Snaring with a looped rope was a common method of catching birds.
In the tākiri method, a single snare is put on a perch. Birds are caught by the feet in the snare when the fowler pulls an attached cord with a quick tug (tākiri). There are three snares used in this method: the mutu, tumu and pewa.
The mutu snare (called tumu or pewa in some areas) was used both on the ground and up in trees. The mutu was made from a single piece of wood, L- or T-shaped, with a horizontal perch and a vertical upright. The mutu was often carved and weathered. A looped snare was draped over the mutu. It was lifted to the tree on a rod and hooked over another rod attached to a branch. When a bird landed on the perch, the looped snare was tugged, trapping the bird against the upright. The fowler then unhooked the mutu, keeping the cord tight, brought the bird down and killed it. The snare was rearranged and the mutu put back up.
The mutu was used in miro, hīnau, maire, kahikatea, tawai, rātā and rimu trees. The word for a tree in which it was used extensively is tūtū.
Give ’em a taste of kiwi
Early European explorers, and later settlers, survived by eating native birds – often caught using indigenous methods. Their opinion of kiwi meat varied. Explorer Ernest Dieffenbach said it was quite tasty. On the other hand, the trader Joel Polack thought that the ‘flesh is worthless and tough’. 1 Ethnographer Elsdon Best took the middle ground. He said that the kiwi was not tough, tasted fine, but was nowhere near as good as the kererū and tūī.
Used by the Ngāti Raukawa tribe, a tumu was a different type of snaring perch, placed on small trees or shrubs. It was not man-made like the mutu – rather, it was a small branch that divided into two branchlets. These were tied together at the end. The branch was left growing on the tree, or cut and reattached to another tree, and a snare-loop was laid on it. A cord tied to this loop led to a shelter where the fowler was hidden. When a bird landed, the fowler pulled the loop, similar to the mutu. The cord had a peg at one end, which was stuck in the ground, tethering the bird. Once most of the snares were full, the fowler would emerge, take the birds, and reset the snares.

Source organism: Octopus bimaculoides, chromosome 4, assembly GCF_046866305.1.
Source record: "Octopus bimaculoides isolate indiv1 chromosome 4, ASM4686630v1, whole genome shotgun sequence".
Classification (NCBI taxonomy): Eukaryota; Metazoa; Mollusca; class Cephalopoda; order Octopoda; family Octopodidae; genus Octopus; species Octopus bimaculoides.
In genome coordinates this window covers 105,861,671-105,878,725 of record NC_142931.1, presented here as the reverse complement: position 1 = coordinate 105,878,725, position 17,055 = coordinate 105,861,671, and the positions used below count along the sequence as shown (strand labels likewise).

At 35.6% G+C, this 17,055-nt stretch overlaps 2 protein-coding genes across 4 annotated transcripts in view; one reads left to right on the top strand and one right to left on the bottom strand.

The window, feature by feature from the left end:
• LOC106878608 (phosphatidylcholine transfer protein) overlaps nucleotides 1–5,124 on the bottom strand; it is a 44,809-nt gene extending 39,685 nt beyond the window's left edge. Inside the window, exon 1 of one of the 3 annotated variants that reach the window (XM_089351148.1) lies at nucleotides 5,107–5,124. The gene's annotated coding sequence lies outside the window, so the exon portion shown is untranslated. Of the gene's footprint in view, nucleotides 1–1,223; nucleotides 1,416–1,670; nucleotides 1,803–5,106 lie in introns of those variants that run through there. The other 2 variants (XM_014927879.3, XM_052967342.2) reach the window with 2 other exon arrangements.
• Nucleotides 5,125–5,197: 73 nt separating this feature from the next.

The pewa was used in a similar way to the mutu and tumu. Rather than a single upright perch, it had an upright with a perch lashed to it horizontally and a strut bracing the upright and perch. A lure of ripe berries or nectar-bearing flowers was often tied to the perch to attract birds, and moss or lichen was attached to disguise it.
Tāhei (taeke) method
In the tāhei method the snare was unattended. A row of snares tied with slipknots were attached to a cord, or a rod secured horizontally between branches. The snares were set close to a straight branch or perch. The birds would sit on the branch or perch and be caught by their necks. As they struggled, the slipknot would tighten and catch them.
A tree on which these snares were set was called a rākau tāhei, rākau taeke or taumatua. When the snares were set near water, the water was known as wai tāhei or wai taheke.
Snares were visited once or twice a day. The fowler would gather the caught birds and reset the snares. These unattended snares did not work for kākā, which would rip them apart with their beaks.